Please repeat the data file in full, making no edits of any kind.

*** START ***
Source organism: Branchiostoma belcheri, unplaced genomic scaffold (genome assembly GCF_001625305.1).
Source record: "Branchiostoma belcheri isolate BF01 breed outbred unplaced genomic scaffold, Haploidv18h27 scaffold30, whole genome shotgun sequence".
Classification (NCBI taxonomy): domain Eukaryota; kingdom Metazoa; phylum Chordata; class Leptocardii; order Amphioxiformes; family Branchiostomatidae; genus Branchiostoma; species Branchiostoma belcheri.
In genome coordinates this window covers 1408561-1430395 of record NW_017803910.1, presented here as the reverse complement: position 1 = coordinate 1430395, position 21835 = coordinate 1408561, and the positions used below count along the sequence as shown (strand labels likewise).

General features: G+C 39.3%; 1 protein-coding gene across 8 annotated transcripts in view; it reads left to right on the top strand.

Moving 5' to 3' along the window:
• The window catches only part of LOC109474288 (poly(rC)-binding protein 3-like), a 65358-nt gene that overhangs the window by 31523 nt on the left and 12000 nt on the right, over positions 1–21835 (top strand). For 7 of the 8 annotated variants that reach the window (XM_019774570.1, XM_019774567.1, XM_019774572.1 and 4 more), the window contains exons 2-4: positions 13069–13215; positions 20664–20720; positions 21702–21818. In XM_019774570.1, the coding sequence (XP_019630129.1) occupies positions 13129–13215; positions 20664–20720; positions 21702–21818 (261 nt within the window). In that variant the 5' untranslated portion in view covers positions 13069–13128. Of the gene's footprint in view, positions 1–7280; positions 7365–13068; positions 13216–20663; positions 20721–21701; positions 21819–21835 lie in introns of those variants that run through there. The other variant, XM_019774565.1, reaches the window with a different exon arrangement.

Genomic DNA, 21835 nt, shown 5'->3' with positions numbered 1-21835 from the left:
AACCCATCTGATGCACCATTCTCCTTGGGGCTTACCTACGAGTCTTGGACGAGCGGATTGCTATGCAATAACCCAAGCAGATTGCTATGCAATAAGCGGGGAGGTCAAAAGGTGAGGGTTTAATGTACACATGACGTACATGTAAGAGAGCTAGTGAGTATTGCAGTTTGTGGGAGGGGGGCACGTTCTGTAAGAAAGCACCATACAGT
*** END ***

Source organism: Branchiostoma belcheri, unplaced genomic scaffold (genome assembly GCF_001625305.1).
Source record: "Branchiostoma belcheri isolate BF01 breed outbred unplaced genomic scaffold, Haploidv18h27 scaffold30, whole genome shotgun sequence".
Classification (NCBI taxonomy): domain Eukaryota; kingdom Metazoa; phylum Chordata; class Leptocardii; order Amphioxiformes; family Branchiostomatidae; genus Branchiostoma; species Branchiostoma belcheri.
In genome coordinates this window covers 1408561-1430395 of record NW_017803910.1, presented here as the reverse complement: position 1 = coordinate 1430395, position 21835 = coordinate 1408561, and the positions used below count along the sequence as shown (strand labels likewise).

General features: G+C 39.3%; 1 protein-coding gene across 8 annotated transcripts in view; it reads left to right on the top strand.

Moving 5' to 3' along the window:
• The window catches only part of LOC109474288 (poly(rC)-binding protein 3-like), a 65358-nt gene that overhangs the window by 31523 nt on the left and 12000 nt on the right, over positions 1–21835 (top strand). For 7 of the 8 annotated variants that reach the window (XM_019774570.1, XM_019774567.1, XM_019774572.1 and 4 more), the window contains exons 2-4: positions 13069–13215; positions 20664–20720; positions 21702–21818. In XM_019774570.1, the coding sequence (XP_019630129.1) occupies positions 13129–13215; positions 20664–20720; positions 21702–21818 (261 nt within the window). In that variant the 5' untranslated portion in view covers positions 13069–13128. Of the gene's footprint in view, positions 1–7280; positions 7365–13068; positions 13216–20663; positions 20721–21701; positions 21819–21835 lie in introns of those variants that run through there. The other variant, XM_019774565.1, reaches the window with a different exon arrangement.

Genomic DNA, 21835 nt, shown 5'->3' with positions numbered 1-21835 from the left:
AACCCATCTGATGCACCATTCTCCTTGGGGCTTACCTACGAGTCTTGGACGAGCGGATTGCTATGCAATAACCCAAGCAGATTGCTATGCAATAAGCGGGGAGGTCAAAAGGTGAGGGTTTAATGTACACATGACGTACATGTAAGAGAGCTAGTGAGTATTGCAGTTTGTGGGAGGGGGGCACGTTCTGTAAGAAAGCACCATACAGT